One rep’s plea for more consultative partnerships
by Dan Parks, CPMR
West Electronic Sales
For this edition of The Representor, I am pleased to turn over this space to my fellow rep and good friend of almost three decades, Mark Conley, ERA’s past president and chairman of the board. Recently, as Mark and I were sharing an adult beverage at a principal’s rep council meeting, he began relating the highlights of a wonderful article he had just read regarding MBAs and their impacts on U.S. manufacturing. The more he spoke, the more mesmerized I became, and so this new column for The Representor was born. Congratulations to Mark for developing this thought-provoking letter, and stay tuned. The topics he addresses are on the agenda of ERA’s 2017 Management and Marketing Conference in February.
~ Dan Parks
… Manufacturers are making ever-increasing demands on their field sales representatives and distributors, and I fear that the impacts on their own businesses will be far greater than the manufacturers realize.
In your position as president of ERA, and based on recent conversations we have had, this letter is intended to express my thoughts about the state of the electronics component industry and business in general.
To put it simply, manufacturers are making ever-increasing demands on their field sales representatives and distributors, and I fear that the impacts on their own businesses will be far greater than manufacturers realize. I believe ERA has an important role to play in addressing this issue, and so here are a few pertinent facts to consider along with some of my personal perspectives.
FACT: Reps and distributors are the eyes and ears of their principals/suppliers within every local market, and no direct sales force will replace this “presence” and source of market intelligence, especially given the historically fleeting tenure of the average direct outside salesperson within a territory. By comparison, most reps and distributors spend their entire careers in one territory.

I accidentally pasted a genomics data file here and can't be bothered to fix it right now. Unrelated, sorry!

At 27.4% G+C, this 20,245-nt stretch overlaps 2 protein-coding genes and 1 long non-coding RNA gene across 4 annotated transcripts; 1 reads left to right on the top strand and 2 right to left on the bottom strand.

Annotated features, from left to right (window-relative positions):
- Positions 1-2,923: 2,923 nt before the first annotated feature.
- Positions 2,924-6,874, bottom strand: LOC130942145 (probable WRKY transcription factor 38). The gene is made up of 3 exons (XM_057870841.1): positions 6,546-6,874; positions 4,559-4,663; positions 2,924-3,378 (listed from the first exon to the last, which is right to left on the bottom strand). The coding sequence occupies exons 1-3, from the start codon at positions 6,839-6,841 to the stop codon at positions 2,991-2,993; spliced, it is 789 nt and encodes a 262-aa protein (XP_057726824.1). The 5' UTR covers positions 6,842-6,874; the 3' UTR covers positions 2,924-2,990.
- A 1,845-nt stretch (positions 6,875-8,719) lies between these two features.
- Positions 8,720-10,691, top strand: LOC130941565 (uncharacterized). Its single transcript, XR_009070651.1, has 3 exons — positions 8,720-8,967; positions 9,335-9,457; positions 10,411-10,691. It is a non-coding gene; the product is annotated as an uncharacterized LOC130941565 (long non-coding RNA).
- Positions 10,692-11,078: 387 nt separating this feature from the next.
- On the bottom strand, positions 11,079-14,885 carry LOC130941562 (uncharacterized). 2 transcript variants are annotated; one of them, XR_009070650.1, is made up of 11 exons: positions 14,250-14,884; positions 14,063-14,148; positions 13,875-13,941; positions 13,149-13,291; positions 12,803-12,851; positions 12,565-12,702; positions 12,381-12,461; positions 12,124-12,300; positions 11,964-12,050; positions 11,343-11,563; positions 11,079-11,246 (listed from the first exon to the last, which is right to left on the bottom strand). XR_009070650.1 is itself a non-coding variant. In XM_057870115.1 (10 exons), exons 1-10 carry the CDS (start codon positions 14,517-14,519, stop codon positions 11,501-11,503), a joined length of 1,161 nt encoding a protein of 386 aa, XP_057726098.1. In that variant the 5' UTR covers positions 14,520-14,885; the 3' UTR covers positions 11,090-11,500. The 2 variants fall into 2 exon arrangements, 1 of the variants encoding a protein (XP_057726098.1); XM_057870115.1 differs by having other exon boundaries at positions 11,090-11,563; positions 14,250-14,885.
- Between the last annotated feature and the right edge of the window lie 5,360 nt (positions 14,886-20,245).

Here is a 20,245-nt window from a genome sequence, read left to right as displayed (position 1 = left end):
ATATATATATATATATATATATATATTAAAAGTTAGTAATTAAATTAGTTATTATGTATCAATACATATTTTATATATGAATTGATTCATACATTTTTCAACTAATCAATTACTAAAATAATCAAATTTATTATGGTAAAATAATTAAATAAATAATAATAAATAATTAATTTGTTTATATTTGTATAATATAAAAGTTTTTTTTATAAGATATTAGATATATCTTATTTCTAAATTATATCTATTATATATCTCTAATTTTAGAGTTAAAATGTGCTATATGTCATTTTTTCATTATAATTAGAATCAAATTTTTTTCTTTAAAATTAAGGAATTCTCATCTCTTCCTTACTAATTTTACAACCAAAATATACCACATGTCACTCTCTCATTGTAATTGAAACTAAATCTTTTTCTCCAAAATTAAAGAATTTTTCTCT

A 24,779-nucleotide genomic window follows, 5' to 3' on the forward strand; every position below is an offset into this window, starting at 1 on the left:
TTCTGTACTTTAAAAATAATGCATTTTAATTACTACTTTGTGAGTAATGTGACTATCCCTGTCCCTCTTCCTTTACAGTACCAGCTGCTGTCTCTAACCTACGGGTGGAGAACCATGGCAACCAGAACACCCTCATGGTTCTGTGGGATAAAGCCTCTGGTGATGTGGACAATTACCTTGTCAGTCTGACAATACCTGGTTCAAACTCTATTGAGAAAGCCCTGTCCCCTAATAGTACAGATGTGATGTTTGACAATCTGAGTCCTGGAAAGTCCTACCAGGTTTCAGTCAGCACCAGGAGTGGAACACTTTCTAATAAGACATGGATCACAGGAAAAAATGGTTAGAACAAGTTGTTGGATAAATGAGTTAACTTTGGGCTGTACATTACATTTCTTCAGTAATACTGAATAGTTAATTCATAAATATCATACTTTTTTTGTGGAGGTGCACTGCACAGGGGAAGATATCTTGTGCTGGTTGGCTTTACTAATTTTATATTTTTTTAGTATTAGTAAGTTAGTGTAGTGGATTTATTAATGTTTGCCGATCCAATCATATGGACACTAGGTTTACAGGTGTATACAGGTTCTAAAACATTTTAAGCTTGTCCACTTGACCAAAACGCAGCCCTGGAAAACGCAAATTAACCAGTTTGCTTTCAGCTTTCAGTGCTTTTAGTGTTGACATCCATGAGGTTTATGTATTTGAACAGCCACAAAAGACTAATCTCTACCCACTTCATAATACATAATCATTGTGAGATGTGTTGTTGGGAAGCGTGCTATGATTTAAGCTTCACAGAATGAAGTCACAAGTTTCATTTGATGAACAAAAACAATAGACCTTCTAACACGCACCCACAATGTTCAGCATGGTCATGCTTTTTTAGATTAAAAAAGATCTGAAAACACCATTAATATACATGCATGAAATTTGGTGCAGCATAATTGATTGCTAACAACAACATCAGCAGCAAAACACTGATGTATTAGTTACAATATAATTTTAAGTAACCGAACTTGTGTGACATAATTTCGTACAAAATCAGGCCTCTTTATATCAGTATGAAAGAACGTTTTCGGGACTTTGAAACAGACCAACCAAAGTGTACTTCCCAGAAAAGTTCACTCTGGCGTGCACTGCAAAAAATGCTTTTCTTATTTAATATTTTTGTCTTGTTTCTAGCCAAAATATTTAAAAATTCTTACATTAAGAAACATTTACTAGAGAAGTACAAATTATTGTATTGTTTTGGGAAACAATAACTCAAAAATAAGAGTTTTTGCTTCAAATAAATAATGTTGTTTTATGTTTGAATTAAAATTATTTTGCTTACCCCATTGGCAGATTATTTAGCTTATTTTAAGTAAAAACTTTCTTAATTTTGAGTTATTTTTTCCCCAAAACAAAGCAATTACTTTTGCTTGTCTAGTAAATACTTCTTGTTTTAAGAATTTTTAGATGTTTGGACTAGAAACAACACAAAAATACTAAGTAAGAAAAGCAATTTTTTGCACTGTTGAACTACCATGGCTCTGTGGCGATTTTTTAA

FACT: Many manufacturers have been cutting representatives’ commissions for some years. It began with forcing split commissions for offshore business.
Manufacturers used their strong leverage to influence reps to accept this structural change — an adjustment that has had numerous negative results. When you add the impact of average selling price erosion of 5 percent per year and the increase in house accounts, the impact on reps has been dramatic.
MY PERSPECTIVE: Due to the nature of Asian-based business, manufacturers have had to hire (mostly) direct salespeople in Asian countries. I believe little value has been derived from this direct sales force. As a matter of fact, I could argue that this same Asian sales force is at least partially, and maybe primarily, responsible for the incredible price erosion in the industry over the last 10 years. So, in addition to reps having to take full responsibility for designs in North America and taking a 30 to 50 percent commission cut for doing so, they have taken additional pay cuts due to the pricing erosion manufacturers have experienced offshore.